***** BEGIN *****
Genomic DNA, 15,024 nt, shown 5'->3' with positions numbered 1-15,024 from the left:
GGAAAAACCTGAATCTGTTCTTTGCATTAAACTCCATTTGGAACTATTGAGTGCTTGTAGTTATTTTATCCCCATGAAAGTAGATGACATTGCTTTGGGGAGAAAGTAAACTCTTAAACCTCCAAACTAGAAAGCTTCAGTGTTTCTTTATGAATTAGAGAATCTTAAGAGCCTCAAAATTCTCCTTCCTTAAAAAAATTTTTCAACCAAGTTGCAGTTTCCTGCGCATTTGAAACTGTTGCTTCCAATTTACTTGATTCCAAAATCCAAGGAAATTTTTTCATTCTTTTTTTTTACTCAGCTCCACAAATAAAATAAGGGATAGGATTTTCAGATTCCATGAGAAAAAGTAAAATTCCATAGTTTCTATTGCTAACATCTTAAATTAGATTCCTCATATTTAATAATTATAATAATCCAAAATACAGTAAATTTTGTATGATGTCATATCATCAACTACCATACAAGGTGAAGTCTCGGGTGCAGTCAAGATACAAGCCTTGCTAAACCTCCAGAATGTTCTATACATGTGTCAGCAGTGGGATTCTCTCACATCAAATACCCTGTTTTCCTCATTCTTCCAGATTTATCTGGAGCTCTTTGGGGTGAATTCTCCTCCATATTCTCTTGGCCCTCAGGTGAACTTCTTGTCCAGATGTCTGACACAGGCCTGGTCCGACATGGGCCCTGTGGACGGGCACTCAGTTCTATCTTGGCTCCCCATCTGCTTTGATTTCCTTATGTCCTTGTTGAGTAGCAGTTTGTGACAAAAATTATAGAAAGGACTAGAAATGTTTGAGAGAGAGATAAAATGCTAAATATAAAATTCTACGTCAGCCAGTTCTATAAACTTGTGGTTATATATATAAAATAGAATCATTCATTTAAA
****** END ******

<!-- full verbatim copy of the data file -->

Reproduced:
Genomic DNA, 15,024 nt, shown 5'->3' with positions numbered 1-15,024 from the left:
GGAAAAACCTGAATCTGTTCTTTGCATTAAACTCCATTTGGAACTATTGAGTGCTTGTAGTTATTTTATCCCCATGAAAGTAGATGACATTGCTTTGGGGAGAAAGTAAACTCTTAAACCTCCAAACTAGAAAGCTTCAGTGTTTCTTTATGAATTAGAGAATCTTAAGAGCCTCAAAATTCTCCTTCCTTAAAAAAATTTTTCAACCAAGTTGCAGTTTCCTGCGCATTTGAAACTGTTGCTTCCAATTTACTTGATTCCAAAATCCAAGGAAATTTTTTCATTCTTTTTTTTTACTCAGCTCCACAAATAAAATAAGGGATAGGATTTTCAGATTCCATGAGAAAAAGTAAAATTCCATAGTTTCTATTGCTAACATCTTAAATTAGATTCCTCATATTTAATAATTATAATAATCCAAAATACAGTAAATTTTGTATGATGTCATATCATCAACTACCATACAAGGTGAAGTCTCGGGTGCAGTCAAGATACAAGCCTTGCTAAACCTCCAGAATGTTCTATACATGTGTCAGCAGTGGGATTCTCTCACATCAAATACCCTGTTTTCCTCATTCTTCCAGATTTATCTGGAGCTCTTTGGGGTGAATTCTCCTCCATATTCTCTTGGCCCTCAGGTGAACTTCTTGTCCAGATGTCTGACACAGGCCTGGTCCGACATGGGCCCTGTGGACGGGCACTCAGTTCTATCTTGGCTCCCCATCTGCTTTGATTTCCTTATGTCCTTGTTGAGTAGCAGTTTGTGACAAAAATTATAGAAAGGACTAGAAATGTTTGAGAGAGAGATAAAATGCTAAATATAAAATTCTACGTCAGCCAGTTCTATAAACTTGTGGTTATATATATAAAATAGAATCATTCATTTAAA